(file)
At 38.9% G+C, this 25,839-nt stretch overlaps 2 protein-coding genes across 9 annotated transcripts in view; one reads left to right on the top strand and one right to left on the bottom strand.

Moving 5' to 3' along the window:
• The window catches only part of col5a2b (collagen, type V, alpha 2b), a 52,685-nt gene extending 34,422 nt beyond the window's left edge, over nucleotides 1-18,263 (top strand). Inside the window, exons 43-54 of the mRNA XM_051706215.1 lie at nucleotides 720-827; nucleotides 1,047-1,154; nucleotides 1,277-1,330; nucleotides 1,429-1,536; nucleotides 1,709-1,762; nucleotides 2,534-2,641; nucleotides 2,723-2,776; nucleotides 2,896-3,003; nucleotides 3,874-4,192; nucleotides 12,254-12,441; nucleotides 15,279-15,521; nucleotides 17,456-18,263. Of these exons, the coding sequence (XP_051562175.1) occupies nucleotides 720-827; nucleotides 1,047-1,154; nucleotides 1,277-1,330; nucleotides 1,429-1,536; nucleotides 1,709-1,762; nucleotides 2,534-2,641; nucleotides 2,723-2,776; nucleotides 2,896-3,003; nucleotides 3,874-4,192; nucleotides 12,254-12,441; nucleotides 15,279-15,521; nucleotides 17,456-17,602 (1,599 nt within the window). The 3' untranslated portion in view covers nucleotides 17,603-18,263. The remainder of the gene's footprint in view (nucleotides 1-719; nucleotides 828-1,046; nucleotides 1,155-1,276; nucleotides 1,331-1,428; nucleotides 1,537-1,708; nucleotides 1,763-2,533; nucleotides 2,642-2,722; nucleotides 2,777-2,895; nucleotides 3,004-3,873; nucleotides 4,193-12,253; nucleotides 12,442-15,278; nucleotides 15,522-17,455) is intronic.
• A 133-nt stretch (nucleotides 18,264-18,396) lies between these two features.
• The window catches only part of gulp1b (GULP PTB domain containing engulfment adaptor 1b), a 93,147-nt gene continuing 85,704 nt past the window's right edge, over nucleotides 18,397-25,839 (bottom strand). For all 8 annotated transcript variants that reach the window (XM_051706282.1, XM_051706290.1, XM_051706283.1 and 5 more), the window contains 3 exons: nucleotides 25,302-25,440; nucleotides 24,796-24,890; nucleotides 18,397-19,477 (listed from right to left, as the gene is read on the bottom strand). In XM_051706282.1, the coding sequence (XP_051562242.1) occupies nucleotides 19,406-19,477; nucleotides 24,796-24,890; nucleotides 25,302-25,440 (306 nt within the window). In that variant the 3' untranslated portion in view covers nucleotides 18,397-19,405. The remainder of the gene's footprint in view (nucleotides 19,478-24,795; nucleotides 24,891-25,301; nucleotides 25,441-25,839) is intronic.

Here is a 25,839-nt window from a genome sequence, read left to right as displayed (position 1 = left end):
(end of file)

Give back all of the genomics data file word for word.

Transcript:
At 38.9% G+C, this 25,839-nt stretch overlaps 2 protein-coding genes across 9 annotated transcripts in view; one reads left to right on the top strand and one right to left on the bottom strand.

Moving 5' to 3' along the window:
• The window catches only part of col5a2b (collagen, type V, alpha 2b), a 52,685-nt gene extending 34,422 nt beyond the window's left edge, over nucleotides 1-18,263 (top strand). Inside the window, exons 43-54 of the mRNA XM_051706215.1 lie at nucleotides 720-827; nucleotides 1,047-1,154; nucleotides 1,277-1,330; nucleotides 1,429-1,536; nucleotides 1,709-1,762; nucleotides 2,534-2,641; nucleotides 2,723-2,776; nucleotides 2,896-3,003; nucleotides 3,874-4,192; nucleotides 12,254-12,441; nucleotides 15,279-15,521; nucleotides 17,456-18,263. Of these exons, the coding sequence (XP_051562175.1) occupies nucleotides 720-827; nucleotides 1,047-1,154; nucleotides 1,277-1,330; nucleotides 1,429-1,536; nucleotides 1,709-1,762; nucleotides 2,534-2,641; nucleotides 2,723-2,776; nucleotides 2,896-3,003; nucleotides 3,874-4,192; nucleotides 12,254-12,441; nucleotides 15,279-15,521; nucleotides 17,456-17,602 (1,599 nt within the window). The 3' untranslated portion in view covers nucleotides 17,603-18,263. The remainder of the gene's footprint in view (nucleotides 1-719; nucleotides 828-1,046; nucleotides 1,155-1,276; nucleotides 1,331-1,428; nucleotides 1,537-1,708; nucleotides 1,763-2,533; nucleotides 2,642-2,722; nucleotides 2,777-2,895; nucleotides 3,004-3,873; nucleotides 4,193-12,253; nucleotides 12,442-15,278; nucleotides 15,522-17,455) is intronic.
• A 133-nt stretch (nucleotides 18,264-18,396) lies between these two features.
• The window catches only part of gulp1b (GULP PTB domain containing engulfment adaptor 1b), a 93,147-nt gene continuing 85,704 nt past the window's right edge, over nucleotides 18,397-25,839 (bottom strand). For all 8 annotated transcript variants that reach the window (XM_051706282.1, XM_051706290.1, XM_051706283.1 and 5 more), the window contains 3 exons: nucleotides 25,302-25,440; nucleotides 24,796-24,890; nucleotides 18,397-19,477 (listed from right to left, as the gene is read on the bottom strand). In XM_051706282.1, the coding sequence (XP_051562242.1) occupies nucleotides 19,406-19,477; nucleotides 24,796-24,890; nucleotides 25,302-25,440 (306 nt within the window). In that variant the 3' untranslated portion in view covers nucleotides 18,397-19,405. The remainder of the gene's footprint in view (nucleotides 19,478-24,795; nucleotides 24,891-25,301; nucleotides 25,441-25,839) is intronic.

Here is a 25,839-nt window from a genome sequence, read left to right as displayed (position 1 = left end):